accurately (1) if the list of consumption and asset categories is incomplete, (2) if there are technological changes or similar processes that are not captured in investment data, (3) if there are revaluation effects not calculated in the accounts, or (4) if there are market imperfections such as imperfect foresight. The significance of each of these issues is discussed in Appendix A. Even though the conditions under which the correspondence principle applies are quite stringent, the basic insight is of great value for the designing of environmental accounts.
Over the last quarter-century, official statistical agencies and individual researchers have responded to the deficiencies in current accounting approaches by developing alternative approaches and novel systems of accounts. The first approaches, by individual researchers, tested wholly new frameworks that often included major aspects of nonmarket activities. Later, official statistical agencies began to take incremental steps toward including some activities that are near-market in nature. The differences in approach generally reflect varying emphasis on the deficiencies discussed earlier, differing views on the functions of national accounting, and differences in what are considered the appropriate functions of official statistical agencies.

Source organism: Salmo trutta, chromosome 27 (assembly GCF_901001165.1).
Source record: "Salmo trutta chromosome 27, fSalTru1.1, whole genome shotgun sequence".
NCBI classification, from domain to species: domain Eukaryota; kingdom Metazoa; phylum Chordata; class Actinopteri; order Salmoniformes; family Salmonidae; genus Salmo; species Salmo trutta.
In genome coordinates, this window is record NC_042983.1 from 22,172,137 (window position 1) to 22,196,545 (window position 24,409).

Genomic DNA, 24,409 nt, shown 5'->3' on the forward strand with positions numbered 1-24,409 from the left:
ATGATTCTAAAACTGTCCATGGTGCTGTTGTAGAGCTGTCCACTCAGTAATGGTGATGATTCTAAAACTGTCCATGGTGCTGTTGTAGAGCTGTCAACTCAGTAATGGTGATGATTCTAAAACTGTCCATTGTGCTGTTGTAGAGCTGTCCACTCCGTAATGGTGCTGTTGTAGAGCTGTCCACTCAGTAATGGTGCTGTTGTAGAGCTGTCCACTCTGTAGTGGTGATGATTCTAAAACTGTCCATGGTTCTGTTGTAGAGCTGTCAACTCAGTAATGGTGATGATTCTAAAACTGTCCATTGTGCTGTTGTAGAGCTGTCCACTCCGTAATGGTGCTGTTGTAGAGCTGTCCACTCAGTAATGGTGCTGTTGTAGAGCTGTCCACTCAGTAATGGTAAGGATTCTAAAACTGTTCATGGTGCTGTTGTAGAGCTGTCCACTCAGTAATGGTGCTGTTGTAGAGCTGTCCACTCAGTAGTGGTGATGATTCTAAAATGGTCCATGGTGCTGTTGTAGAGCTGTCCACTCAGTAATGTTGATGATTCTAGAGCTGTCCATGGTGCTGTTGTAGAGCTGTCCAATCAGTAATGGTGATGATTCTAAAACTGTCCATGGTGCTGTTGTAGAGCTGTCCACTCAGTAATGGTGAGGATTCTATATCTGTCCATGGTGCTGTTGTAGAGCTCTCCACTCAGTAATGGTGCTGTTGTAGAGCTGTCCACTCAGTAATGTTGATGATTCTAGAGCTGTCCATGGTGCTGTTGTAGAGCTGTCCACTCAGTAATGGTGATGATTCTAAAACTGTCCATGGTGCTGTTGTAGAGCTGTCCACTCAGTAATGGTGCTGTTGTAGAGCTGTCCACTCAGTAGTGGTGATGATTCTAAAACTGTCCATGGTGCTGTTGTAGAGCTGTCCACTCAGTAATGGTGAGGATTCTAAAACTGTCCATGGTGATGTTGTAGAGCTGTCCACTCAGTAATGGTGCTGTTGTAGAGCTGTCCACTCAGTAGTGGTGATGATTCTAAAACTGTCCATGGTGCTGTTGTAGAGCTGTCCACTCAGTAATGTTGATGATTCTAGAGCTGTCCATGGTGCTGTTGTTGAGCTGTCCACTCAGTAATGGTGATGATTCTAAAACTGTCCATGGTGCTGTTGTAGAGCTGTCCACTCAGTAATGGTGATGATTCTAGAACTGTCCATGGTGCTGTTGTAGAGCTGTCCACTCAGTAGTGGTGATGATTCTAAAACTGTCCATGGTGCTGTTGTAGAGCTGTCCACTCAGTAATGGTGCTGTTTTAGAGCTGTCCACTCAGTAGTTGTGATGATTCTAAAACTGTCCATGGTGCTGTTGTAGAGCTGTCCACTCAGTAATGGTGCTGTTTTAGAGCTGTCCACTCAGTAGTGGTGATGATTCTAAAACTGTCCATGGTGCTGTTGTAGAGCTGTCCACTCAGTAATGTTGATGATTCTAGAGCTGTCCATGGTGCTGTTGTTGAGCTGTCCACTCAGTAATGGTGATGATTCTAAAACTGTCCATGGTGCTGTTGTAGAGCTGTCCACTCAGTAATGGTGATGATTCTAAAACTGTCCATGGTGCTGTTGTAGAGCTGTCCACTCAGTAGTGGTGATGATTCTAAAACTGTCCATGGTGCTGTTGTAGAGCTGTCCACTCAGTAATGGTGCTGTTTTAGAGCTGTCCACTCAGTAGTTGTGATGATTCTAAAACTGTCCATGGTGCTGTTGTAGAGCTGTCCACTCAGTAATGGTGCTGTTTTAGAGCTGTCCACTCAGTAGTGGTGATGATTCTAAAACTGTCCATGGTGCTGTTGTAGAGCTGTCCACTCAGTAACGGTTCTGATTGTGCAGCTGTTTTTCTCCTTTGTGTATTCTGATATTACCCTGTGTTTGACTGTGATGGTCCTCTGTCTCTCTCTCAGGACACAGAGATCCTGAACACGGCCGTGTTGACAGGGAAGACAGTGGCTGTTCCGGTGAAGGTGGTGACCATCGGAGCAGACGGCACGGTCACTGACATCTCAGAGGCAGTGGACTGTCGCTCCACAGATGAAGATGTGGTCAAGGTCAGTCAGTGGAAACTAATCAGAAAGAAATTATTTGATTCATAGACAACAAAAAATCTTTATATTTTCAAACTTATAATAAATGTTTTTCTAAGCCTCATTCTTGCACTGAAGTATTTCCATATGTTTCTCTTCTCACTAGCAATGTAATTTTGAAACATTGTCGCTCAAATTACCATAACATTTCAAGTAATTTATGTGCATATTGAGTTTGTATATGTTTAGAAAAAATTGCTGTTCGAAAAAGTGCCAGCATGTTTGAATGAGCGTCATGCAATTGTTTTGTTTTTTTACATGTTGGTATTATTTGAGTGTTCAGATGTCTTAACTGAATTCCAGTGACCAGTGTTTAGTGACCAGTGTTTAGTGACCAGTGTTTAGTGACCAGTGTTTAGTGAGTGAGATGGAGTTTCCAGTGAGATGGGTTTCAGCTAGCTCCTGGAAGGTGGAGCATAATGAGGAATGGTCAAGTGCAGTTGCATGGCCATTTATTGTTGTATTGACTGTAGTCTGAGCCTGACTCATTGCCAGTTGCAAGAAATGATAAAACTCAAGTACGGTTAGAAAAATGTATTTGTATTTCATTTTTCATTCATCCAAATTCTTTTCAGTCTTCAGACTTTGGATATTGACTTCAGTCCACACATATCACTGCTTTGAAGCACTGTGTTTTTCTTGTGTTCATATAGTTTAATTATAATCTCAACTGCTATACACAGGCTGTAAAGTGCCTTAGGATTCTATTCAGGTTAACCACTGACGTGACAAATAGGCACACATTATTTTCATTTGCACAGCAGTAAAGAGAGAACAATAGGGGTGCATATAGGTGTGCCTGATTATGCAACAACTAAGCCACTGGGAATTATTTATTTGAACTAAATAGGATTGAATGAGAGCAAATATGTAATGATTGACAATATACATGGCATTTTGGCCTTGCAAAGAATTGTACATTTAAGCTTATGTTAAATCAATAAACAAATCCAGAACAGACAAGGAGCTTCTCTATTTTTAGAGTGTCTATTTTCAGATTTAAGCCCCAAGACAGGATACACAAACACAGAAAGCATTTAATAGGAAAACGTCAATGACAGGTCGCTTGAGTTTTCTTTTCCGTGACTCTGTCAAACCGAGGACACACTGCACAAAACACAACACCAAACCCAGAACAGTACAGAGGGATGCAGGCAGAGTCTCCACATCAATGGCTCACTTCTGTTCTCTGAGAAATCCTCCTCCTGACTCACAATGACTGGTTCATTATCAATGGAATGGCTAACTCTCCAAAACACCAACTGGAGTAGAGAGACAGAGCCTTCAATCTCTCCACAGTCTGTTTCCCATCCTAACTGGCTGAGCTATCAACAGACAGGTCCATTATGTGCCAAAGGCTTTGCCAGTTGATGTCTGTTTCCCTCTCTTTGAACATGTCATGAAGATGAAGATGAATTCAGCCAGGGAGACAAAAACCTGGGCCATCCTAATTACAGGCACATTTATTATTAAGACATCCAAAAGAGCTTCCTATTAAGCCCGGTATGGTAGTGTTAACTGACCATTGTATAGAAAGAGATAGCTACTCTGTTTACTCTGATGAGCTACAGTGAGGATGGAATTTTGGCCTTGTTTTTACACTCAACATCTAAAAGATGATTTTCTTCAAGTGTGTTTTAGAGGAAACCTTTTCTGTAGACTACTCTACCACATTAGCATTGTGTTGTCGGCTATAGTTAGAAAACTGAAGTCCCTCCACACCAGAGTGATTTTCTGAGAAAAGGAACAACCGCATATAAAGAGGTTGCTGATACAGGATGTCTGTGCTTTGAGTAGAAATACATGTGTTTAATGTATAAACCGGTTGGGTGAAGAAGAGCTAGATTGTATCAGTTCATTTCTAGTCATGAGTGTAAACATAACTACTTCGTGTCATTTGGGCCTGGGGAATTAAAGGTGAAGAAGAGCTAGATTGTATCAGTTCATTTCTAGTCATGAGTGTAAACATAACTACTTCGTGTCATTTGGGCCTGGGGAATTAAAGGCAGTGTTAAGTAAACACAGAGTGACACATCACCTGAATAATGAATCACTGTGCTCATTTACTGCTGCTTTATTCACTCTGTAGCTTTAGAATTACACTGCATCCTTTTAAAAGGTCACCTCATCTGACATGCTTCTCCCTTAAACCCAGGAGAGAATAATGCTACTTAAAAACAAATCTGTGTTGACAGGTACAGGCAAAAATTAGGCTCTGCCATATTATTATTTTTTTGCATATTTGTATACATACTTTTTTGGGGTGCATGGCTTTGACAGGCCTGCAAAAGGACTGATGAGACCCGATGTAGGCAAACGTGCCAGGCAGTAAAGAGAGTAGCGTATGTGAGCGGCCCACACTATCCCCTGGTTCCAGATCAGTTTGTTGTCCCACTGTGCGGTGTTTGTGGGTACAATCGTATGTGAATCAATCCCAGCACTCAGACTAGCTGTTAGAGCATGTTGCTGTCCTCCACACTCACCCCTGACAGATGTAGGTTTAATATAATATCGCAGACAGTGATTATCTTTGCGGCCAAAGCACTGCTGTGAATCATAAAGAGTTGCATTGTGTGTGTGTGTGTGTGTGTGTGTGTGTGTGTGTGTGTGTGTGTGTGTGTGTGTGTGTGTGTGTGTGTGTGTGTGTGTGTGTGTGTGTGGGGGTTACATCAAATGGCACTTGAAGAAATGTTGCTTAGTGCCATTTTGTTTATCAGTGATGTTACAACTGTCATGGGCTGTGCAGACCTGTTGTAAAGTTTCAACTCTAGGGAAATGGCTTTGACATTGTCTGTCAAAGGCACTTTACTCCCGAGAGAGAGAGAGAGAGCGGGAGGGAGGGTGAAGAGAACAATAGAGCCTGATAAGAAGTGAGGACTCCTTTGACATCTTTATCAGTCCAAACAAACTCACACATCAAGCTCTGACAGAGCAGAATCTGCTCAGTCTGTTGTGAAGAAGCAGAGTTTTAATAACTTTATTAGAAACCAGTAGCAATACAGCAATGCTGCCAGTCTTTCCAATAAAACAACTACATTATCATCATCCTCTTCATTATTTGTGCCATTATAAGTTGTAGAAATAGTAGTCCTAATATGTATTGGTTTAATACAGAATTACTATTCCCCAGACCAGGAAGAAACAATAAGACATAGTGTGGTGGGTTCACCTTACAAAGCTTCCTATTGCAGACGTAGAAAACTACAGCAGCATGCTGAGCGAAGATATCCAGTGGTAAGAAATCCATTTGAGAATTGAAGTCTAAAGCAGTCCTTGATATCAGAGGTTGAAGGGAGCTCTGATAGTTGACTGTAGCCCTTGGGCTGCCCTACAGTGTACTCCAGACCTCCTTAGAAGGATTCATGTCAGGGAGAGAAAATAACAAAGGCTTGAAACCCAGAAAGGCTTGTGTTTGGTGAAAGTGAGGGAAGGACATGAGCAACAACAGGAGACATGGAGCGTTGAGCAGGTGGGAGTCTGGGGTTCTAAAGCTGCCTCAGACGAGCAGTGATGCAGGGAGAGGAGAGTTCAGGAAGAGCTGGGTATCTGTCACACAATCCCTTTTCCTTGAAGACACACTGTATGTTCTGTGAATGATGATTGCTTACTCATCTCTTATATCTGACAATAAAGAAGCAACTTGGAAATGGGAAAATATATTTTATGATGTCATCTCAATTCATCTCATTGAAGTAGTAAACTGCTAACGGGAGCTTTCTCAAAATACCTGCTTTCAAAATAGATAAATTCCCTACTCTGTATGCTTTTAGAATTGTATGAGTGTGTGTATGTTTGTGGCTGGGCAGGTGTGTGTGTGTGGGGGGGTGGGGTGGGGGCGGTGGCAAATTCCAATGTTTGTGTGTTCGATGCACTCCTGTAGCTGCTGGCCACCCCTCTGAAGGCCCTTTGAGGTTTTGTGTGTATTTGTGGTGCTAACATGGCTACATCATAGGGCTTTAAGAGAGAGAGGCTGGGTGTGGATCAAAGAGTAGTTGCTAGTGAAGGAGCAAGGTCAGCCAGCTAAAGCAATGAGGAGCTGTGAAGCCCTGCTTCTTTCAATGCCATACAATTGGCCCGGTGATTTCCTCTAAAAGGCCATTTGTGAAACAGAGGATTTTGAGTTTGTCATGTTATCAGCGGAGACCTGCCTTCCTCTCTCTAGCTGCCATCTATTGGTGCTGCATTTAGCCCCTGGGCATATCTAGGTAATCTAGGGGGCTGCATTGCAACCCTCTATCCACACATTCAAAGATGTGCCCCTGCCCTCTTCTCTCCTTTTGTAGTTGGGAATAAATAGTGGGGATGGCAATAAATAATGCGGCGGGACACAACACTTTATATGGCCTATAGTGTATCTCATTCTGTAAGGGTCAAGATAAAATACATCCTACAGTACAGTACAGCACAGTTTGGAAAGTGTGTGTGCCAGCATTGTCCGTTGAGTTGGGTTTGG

An important difference among alternative approaches is the relative importance assigned to economic as opposed to physical accounting. Many approaches emphasize the importance of developing economic accounts, which, as discussed in the last section, are useful for both scorekeeping and management. Other approaches emphasize physical indicators, stressing the development of detailed information on physical flows and human exposures and impacts. Such an approach would be emphasized, particularly by official agencies, when construction of economic aggregates depended heavily on controversial analytical methods and imputations and when collection and dissemination of objective data was the primary goal.
One major issue involved in decisions about how far to extend the boundary of augmented and environmental accounts concerns data quality. As the accounts move further away from the current market boundary line, the quality of the data becomes increasingly suspect, and the cost of obtaining the data becomes increasingly large. Such market or near-market data as volumes and values of petroleum reserves or timber stocks can be estimated with an accuracy reasonably comparable to that of mar-